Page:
A sixty-five-year-old male with a medical history of gastroesophageal reflux disease (GERD), hypertension, alcohol dependence, homelessness, and cocaine abuse presents to the emergency department with abdominal pain for three days. The patient describes his abdominal pain as knife-like, 9/10, located diffusely throughout his abdomen, with associated anorexia and nausea. He reports that he had one episode of coffee ground emesis this morning which provoked him to come to the ED. He reports frequent cocaine use with his last use three days ago. He endorses subjective fevers, chills, and no bowel movement for two days. He has had no sick contacts.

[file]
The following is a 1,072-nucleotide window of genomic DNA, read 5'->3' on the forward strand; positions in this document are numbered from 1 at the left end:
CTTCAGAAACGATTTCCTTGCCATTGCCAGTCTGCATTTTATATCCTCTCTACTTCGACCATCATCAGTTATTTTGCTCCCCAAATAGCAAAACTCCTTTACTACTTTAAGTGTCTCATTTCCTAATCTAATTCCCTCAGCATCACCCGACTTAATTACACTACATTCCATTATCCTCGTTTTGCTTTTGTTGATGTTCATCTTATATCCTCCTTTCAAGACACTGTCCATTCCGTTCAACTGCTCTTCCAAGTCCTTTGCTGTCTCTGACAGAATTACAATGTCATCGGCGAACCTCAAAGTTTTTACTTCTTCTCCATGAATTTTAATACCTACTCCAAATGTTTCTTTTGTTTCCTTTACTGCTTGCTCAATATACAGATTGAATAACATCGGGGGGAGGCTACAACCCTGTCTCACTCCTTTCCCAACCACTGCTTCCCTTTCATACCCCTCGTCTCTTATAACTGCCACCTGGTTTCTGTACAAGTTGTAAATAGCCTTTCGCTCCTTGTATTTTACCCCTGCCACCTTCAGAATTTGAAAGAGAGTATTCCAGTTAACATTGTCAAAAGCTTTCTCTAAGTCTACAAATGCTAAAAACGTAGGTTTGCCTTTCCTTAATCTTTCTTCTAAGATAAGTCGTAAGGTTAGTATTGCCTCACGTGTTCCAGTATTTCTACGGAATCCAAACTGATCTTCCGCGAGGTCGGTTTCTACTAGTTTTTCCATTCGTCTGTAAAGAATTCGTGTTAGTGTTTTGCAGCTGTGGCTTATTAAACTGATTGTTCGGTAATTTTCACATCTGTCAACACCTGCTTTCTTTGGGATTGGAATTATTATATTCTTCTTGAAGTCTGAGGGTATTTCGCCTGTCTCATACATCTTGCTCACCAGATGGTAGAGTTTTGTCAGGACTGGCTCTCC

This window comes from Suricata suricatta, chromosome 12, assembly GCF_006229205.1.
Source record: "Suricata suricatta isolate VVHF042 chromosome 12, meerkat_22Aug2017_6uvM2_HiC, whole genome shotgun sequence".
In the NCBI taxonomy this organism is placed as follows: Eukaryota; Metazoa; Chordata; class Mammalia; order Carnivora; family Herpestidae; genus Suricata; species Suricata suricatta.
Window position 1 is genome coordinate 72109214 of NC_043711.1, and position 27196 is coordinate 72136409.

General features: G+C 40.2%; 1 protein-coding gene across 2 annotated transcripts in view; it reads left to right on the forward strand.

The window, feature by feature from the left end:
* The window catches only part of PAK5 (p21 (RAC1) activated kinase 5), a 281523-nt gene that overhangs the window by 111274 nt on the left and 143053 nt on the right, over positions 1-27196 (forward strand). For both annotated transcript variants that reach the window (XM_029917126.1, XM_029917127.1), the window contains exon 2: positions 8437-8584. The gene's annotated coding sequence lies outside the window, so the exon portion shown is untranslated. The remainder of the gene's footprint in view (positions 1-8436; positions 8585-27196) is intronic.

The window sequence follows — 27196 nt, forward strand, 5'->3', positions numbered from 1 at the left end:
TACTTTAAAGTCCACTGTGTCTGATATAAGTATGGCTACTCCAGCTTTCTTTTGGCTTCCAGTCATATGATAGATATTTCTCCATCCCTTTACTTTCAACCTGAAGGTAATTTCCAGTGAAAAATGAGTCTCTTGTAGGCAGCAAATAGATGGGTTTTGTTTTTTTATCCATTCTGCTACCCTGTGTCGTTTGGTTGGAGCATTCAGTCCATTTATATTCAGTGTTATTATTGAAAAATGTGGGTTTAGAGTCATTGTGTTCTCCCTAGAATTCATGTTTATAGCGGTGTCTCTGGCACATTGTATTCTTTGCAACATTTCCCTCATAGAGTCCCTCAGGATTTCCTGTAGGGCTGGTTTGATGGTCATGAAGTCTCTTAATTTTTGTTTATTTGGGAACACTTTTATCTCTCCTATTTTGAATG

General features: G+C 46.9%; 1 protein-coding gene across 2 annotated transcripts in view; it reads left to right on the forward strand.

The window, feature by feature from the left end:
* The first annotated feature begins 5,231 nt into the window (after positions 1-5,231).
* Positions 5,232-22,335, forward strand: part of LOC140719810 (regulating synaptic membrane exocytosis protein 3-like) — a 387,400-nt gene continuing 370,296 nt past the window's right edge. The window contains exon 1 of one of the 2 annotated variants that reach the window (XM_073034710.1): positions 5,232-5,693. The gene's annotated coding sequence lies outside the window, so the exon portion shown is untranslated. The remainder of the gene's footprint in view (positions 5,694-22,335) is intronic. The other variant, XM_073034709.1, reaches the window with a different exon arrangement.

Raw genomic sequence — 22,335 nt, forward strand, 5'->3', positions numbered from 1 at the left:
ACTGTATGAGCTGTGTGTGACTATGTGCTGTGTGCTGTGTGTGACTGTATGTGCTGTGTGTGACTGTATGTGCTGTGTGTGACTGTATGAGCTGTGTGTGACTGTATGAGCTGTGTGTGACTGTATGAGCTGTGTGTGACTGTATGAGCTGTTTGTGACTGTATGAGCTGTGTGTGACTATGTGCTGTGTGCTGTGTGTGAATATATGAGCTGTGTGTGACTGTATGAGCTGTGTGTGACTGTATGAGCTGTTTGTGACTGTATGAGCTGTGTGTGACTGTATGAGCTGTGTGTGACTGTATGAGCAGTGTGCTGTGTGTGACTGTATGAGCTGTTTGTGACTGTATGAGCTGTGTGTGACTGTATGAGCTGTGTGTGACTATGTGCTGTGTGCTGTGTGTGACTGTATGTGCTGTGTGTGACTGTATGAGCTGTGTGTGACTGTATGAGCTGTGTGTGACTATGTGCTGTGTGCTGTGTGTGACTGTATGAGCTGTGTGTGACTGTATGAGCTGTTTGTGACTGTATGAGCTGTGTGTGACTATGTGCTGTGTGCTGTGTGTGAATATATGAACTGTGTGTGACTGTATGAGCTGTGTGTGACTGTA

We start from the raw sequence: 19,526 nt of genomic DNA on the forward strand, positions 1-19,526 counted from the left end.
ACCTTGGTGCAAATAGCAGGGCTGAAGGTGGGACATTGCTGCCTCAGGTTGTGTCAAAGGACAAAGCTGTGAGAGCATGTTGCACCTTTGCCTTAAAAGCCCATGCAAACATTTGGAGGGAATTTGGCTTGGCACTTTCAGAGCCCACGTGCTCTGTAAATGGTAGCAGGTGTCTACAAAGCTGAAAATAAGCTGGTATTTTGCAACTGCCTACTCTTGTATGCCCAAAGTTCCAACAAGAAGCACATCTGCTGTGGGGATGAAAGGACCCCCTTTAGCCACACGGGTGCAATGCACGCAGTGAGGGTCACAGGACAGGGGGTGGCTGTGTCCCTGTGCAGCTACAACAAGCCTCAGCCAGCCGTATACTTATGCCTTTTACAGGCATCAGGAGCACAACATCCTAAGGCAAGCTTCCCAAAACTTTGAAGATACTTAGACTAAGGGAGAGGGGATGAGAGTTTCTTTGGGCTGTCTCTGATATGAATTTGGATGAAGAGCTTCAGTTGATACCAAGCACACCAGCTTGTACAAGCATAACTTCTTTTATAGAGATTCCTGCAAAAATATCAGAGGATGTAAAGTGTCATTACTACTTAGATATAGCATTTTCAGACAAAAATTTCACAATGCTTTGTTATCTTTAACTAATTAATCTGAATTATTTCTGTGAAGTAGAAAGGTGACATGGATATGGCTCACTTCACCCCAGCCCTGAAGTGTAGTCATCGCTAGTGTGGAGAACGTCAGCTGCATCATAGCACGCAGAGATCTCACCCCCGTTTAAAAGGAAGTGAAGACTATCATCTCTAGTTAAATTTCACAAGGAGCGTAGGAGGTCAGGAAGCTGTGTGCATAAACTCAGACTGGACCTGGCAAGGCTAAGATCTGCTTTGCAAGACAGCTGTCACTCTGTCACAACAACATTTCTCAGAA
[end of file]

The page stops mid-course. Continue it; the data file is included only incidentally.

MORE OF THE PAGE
A forty-nine-year-old male with a history of polysubstance abuse, including methamphetamine and intravenous (IV) drug use, rectal cancer, and human immunodeficiency virus (HIV) was brought into the emergency department by emergency medical services (EMS) after he was found down at the bottom of a flight of stairs by his roommate. In the emergency room, he was found to have a Glasgow Coma Scale (GCS) score of 7 and was intubated for airway protection. Non-contrast head CT was performed. Per the roommate, the patient had been “not himself,” exhibiting strange behavior and weight loss. History and review of systems (ROS) were otherwise unobtainable due to the acuity of illness.